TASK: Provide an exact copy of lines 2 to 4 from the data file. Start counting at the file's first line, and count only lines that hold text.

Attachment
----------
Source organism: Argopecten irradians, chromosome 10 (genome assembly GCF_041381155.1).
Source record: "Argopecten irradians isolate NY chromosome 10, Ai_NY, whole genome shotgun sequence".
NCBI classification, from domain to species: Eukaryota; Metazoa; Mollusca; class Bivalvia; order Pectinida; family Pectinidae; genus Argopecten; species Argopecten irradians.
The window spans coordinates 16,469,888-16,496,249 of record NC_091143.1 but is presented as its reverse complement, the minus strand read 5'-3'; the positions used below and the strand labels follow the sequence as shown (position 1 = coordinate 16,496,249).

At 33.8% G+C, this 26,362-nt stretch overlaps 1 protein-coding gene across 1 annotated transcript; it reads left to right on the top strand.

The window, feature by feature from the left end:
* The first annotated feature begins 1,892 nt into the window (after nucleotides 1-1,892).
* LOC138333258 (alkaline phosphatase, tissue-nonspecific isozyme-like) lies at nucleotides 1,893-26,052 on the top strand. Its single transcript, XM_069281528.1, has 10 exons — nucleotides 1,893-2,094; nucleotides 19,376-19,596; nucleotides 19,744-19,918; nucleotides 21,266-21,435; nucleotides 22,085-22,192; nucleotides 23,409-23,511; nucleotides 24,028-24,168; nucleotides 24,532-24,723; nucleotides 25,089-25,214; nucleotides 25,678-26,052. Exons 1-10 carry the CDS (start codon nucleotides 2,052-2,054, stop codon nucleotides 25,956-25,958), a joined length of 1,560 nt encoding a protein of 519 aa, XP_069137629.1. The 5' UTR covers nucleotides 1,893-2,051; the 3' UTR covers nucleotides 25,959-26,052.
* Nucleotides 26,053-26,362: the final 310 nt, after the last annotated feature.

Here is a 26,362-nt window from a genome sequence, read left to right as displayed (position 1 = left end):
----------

Source record: "Argopecten irradians isolate NY chromosome 10, Ai_NY, whole genome shotgun sequence".
NCBI classification, from domain to species: Eukaryota; Metazoa; Mollusca; class Bivalvia; order Pectinida; family Pectinidae; genus Argopecten; species Argopecten irradians.
The window spans coordinates 16,469,888-16,496,249 of record NC_091143.1 but is presented as its reverse complement, the minus strand read 5'-3'; the positions used below and the strand labels follow the sequence as shown (position 1 = coordinate 16,496,249).